Dr. Rebecca J. Wolfe is a Research Affiliate at ISDC. She is a lecturer at the Harris School for Public Policy at the University of Chicago, where she is an associate at the Pearson Institute for the Study and Resolution of Global Conflicts. She is a leading expert on political violence, conflict and violent extremism. […]
An impact evaluation to study the economic, behavioural and institutional impacts of FAO’s smallholder support programme in Syria.
A multi-partner project that seeks to provide new theoretical insights and empirical evidence on how various forms of trust shape the relationship between economic inequality and governance.
The Syrian refugee influx into Jordan has heightened risks of conflict and insecurity in what has long been considered a bastion of stability in the region. Tensions between host and refugee populations over already- limited public services and employment opportunities have exacerbated existing grievances Jordanians hold against the government, and increase the risk of civil […]
The study contains detailed findings from the field research in Kyrgyzstan and is part of a wider knowledge partnership between SIPRI and the WFP, which aims to better understand and strengthen WFP’s contribution to improving the prospects for peace. In the light of its complex context—where humanitarian, development and peace agendas intersect—Kyrgyzstan was selected along with […]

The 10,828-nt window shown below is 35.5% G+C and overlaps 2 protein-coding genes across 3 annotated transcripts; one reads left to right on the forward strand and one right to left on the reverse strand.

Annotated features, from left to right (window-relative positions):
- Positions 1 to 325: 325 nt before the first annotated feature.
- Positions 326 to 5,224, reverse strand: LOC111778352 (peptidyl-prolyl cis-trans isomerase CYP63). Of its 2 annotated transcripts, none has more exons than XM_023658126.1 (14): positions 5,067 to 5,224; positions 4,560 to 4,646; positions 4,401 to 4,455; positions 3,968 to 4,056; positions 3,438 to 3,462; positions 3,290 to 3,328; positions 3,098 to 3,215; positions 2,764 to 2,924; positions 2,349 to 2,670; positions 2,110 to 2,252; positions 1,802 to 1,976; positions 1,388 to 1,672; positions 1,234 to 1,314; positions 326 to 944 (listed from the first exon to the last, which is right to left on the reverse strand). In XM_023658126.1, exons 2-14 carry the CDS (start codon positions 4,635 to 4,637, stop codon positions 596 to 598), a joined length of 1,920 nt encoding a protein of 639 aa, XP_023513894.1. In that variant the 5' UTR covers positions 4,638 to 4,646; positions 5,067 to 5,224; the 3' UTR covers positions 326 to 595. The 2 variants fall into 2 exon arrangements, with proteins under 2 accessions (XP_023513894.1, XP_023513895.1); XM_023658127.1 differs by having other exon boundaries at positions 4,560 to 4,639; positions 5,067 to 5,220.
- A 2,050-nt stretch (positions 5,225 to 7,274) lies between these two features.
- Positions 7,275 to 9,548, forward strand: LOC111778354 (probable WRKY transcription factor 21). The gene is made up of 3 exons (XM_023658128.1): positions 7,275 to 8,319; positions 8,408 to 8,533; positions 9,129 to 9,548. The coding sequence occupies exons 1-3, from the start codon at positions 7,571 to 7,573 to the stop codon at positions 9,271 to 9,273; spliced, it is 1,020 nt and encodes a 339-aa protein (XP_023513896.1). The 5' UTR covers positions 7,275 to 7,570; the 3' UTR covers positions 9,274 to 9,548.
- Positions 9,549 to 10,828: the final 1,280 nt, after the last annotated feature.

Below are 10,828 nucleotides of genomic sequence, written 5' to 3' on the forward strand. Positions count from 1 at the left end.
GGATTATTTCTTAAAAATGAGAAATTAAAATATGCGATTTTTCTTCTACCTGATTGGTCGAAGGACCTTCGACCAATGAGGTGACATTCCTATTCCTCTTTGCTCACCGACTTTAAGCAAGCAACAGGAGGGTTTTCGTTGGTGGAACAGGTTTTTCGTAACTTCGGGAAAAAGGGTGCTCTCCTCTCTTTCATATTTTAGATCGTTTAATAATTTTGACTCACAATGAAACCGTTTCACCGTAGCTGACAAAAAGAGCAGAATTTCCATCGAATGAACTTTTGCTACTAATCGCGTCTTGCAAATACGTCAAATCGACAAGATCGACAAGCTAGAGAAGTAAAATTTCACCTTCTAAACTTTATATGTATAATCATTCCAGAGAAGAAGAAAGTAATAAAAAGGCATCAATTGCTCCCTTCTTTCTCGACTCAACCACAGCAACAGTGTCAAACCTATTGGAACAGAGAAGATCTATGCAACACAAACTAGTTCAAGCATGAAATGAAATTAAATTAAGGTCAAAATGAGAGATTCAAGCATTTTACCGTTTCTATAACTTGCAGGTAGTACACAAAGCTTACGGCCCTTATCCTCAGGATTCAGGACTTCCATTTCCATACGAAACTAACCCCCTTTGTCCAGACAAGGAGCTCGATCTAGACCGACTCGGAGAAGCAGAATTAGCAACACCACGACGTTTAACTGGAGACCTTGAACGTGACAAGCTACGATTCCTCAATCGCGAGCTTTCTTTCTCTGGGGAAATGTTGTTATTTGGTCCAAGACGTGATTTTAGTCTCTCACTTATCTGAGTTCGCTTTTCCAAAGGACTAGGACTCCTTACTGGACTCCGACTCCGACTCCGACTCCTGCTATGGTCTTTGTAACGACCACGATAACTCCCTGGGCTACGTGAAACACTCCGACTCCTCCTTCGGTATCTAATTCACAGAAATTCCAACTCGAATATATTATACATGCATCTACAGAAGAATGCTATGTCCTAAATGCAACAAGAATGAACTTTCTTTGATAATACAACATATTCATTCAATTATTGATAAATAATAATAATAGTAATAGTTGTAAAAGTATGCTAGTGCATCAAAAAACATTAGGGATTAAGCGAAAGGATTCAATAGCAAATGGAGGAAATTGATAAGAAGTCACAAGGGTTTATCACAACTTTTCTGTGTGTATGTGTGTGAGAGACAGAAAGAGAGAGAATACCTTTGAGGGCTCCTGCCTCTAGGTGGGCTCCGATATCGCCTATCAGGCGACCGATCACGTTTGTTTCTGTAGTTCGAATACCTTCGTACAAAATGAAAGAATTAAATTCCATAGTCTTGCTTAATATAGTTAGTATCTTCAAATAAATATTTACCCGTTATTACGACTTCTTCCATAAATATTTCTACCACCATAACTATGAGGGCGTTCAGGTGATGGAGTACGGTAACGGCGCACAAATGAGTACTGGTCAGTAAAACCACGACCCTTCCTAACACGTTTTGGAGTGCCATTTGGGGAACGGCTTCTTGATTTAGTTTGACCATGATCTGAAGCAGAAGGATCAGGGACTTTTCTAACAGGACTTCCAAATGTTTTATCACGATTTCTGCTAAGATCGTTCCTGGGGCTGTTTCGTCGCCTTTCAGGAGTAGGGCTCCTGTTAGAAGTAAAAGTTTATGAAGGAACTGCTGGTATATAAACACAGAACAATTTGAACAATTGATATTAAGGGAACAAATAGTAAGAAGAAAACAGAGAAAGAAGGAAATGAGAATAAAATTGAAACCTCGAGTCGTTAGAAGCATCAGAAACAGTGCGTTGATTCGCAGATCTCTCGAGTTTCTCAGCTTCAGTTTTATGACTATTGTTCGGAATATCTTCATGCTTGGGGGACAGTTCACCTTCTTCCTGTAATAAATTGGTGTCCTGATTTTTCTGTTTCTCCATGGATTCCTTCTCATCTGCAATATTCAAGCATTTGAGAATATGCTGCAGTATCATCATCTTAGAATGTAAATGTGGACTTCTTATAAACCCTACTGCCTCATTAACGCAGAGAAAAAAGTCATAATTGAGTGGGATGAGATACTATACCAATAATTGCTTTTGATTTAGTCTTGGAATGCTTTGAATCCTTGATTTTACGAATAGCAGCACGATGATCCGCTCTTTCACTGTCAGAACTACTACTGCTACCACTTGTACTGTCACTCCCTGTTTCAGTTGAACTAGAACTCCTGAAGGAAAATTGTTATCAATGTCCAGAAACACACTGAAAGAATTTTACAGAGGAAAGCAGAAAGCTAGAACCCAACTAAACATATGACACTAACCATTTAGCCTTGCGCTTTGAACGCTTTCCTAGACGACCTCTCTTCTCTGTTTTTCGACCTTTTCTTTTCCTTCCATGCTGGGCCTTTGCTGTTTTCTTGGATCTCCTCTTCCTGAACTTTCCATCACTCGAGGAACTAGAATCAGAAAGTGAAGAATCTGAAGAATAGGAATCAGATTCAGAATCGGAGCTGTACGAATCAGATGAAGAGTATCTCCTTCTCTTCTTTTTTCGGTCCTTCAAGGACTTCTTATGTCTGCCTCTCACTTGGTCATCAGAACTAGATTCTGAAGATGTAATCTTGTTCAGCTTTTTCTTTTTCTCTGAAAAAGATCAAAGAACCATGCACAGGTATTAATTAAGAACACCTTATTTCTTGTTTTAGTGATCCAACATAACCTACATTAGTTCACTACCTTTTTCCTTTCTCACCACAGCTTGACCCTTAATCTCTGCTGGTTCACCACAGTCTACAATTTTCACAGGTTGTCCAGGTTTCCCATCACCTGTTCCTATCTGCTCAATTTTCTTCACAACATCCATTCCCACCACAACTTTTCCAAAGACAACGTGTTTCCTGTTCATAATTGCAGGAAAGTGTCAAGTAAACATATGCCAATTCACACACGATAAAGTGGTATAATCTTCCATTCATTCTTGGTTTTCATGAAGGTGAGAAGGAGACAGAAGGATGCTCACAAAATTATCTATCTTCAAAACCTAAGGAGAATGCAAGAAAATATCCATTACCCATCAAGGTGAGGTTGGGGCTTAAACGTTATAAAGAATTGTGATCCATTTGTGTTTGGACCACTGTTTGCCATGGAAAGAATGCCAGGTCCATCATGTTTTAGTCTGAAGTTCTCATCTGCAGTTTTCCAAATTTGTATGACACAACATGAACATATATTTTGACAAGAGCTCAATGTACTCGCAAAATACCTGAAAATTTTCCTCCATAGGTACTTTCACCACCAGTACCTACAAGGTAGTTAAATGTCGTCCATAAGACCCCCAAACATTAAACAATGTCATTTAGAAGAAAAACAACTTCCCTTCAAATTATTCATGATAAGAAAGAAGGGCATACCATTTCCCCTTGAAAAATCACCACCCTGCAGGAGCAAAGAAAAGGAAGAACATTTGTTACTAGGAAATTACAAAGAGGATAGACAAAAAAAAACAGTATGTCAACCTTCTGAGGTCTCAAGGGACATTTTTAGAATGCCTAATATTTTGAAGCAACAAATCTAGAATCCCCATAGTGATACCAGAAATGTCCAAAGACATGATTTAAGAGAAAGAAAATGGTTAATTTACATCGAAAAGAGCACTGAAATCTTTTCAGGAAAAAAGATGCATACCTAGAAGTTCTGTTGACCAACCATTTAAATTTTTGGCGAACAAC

Lea Ellmanns is a Junior Researcher at ISDC. Lea’s varied research interests include conflict and peacebuilding, post-conflict stabilisation, global health security, as well as the law of armed conflict. Geographically, her interests lie in Asia and the Middle East. At ISDC, she is working on the “Financing Peace Processes” project, implemented jointly with Swisspeace. Previously, […]
We link employment to stability in five African countries to test if standard interventions influence complex outcomes. We show positive impacts on some indicators but negative externalities also arise. There are, thus, grounds for optimism but further work is required.
Call for Papers and Sessions is open for the 5th Annual ‘Life in Kyrgyzstan’ Conference that will be held in Bishkek on 23-24 October 2019. The deadline is 16 June 2019.
This paper explores the long-term impact of individual exposure to ‘wartime governance’ on social and political behavior.
Over $10bn has been spent on programmes that assume that building employment also builds peace. We show that while there are good reasons to think this money is not spent fruitlessly, there remains a structural lack of empirical confirmation of these theories.
Activity Choices of Internally Displaced Persons and Returnees: Quantitative Survey Evidence from Post-War Northern Uganda
We investigate post‐war economic activity choices of displaced and just‐returned individuals. In particular, the effect of living in an internally displaced persons camp on the choice of economic activities is analysed. Because individuals relocating away from camps may be different from those staying in them, a recursive bivariate probit procedure is used to control for […]
Peacebuilding assistance and security sector assistance both aim at the same outcome – reductions in political violence. In this exploratory article, we show only the former has its desired impact, with security sector support apparently acting to increase violence.